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Q: Texas Geology ( Answered,   0 Comments )
Subject: Texas Geology
Category: Science > Earth Sciences
Asked by: batavus-ga
List Price: $4.50
Posted: 08 Aug 2003 09:22 PDT
Expires: 07 Sep 2003 09:22 PDT
Question ID: 241443
"koliche" is a white, soft rock found south of Dallas and as far as
Waco.  It appears to be a limestone high in calcium and formed on the
sea bottom when all of Texas was subdivided into lots "very near the
water."  What is the precise geological definition of "koliche".  I am
not interested in "koliche clay" which is found in the same region. 
(Dallas and Waco are in Texas. Due to the recent downturn in public
school education, not everyone knows that.)
Subject: Re: Texas Geology
Answered By: byrd-ga on 08 Aug 2003 15:59 PDT
Hi Batavus,

As a resident of Central Texas, I can tell you that this stuff is
absolutely ubiquitous here in the Lone Star State, covering as it does
numerous surfaces from country roads to driveways, to playgrounds,
fields, and backyards everywhere. But I, probably like most Texans,
never gave much thought as to its origins or distribution patterns.
It’s just there – everywhere!  So I found your question most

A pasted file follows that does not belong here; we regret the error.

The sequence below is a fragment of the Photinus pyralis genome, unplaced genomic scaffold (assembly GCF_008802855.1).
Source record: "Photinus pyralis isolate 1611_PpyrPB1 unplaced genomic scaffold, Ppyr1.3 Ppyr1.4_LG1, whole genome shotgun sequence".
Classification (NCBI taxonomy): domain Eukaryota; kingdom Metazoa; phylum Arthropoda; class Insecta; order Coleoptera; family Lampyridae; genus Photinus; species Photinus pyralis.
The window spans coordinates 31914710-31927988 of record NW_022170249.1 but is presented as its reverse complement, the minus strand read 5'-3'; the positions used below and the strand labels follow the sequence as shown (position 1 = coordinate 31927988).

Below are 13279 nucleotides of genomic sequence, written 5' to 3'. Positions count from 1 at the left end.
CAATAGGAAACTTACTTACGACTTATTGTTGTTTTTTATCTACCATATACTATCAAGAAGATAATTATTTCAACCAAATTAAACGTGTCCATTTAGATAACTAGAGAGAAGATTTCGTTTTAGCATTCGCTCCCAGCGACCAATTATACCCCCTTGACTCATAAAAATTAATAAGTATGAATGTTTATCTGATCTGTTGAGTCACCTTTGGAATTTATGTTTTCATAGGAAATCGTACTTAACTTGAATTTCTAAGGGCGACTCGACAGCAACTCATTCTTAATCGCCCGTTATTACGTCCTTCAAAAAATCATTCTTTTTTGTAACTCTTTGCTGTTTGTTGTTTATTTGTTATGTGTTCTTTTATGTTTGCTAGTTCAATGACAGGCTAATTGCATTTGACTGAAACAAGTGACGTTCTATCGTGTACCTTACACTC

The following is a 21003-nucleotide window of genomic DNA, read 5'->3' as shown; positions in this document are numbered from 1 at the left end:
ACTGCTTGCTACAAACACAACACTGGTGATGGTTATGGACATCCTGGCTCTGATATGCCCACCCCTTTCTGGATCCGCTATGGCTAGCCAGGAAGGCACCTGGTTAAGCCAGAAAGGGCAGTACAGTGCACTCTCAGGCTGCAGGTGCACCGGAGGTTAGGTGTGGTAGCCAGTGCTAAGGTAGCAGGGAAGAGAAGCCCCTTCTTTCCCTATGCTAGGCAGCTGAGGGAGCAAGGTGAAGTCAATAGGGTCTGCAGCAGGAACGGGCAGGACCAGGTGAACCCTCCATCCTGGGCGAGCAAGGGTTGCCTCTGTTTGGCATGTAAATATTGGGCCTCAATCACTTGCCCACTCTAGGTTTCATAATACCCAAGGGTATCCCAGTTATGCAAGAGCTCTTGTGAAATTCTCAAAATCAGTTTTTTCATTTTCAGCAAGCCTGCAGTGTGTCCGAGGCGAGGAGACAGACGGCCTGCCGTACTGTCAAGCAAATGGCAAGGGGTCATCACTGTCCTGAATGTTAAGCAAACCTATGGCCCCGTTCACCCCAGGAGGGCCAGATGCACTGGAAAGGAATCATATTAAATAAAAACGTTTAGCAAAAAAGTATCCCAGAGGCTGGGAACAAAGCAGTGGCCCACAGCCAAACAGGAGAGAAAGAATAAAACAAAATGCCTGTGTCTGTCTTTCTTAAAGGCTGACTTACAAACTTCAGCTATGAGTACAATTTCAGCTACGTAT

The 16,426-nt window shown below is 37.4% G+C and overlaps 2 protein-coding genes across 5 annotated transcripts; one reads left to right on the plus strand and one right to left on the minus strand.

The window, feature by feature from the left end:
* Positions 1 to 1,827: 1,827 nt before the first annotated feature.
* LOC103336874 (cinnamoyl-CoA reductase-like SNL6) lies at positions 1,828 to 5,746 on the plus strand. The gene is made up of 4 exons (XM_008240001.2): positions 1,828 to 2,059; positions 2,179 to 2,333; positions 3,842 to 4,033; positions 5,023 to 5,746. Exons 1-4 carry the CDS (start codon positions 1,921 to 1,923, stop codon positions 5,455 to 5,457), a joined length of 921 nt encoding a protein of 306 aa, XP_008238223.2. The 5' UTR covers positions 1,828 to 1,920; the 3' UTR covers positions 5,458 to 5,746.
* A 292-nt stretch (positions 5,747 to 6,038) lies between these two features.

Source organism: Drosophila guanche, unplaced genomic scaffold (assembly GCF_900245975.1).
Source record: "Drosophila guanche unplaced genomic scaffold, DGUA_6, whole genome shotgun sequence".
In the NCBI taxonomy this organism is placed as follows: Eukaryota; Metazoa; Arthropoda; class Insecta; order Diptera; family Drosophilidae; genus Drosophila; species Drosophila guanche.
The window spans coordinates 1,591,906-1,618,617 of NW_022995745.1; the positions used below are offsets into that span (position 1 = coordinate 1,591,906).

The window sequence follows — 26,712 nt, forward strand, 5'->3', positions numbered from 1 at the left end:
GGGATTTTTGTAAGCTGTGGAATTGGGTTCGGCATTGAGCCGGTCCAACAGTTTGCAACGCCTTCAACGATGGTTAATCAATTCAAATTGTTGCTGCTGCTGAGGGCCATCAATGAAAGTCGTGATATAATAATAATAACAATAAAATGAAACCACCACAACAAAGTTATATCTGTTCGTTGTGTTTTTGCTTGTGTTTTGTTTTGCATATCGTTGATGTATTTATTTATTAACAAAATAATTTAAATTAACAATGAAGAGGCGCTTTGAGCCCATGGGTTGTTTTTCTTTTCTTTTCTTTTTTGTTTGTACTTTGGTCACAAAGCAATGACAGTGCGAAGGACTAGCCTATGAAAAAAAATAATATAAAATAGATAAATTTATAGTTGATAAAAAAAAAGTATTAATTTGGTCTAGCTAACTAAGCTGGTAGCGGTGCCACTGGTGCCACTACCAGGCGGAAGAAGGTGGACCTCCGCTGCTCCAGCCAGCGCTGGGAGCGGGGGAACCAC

To begin, the most commonly used spelling of the word is “caliche”
rather than “koliche, ” which may be helpful for you to know as you
hunt down further information.  What I’ve discovered is that there are
a great many definitions of caliche, and some scholarly disagreement
as to which might serve as the “official” one.  In fact, there seems
to be quite a variety of caliche.  I had no idea there were so many
kinds, or that the stuff was so difficult to classify.  The common
thread of agreement seems to be that the word itself stems from the
Latin “cal,” which means lime, and might thus be presumed to refer to
a type of limestone or lime deposit.

However, caliche is rather usually defined as a type of calcium
carbonate deposit.  This latter definition is found in a number of
places, such as this Texas A&M University discussion group mailing
or this rather lighthearted page from Southwestern Archaeology’s
newsletter:   Here’s yet another
definition: “n  1:  crust  or  layer  of  hard  subsoil  encrusted 
with calcium-carbonate  occurring  in  arid  or  semiarid  regions 
[syn:  {hardpan}]”  from Word Net at this site: .  And
HyperDictionary agrees with that, as you can see from their definition
here: .  The rocks
you describe are likely what is known as “caliche nodes,”  as opposed
to caliche clay or layers, though they are all related.  In fact, in
speaking of caliche nodes, one place says that their “presence is
highly indicative of a caliche layer at some depth.”  (

Since you indicate your interest runs a little deeper than the merely
superficial, you might be interested in a  report prepared by the
Texas Natural Resource Conservation Commission (TNRCC) on wastewater
and caliche soils, which contains a very comprehensive, in-depth
description of exactly what caliche is, both scientifically in
geological terms, as well as a working definition for their particular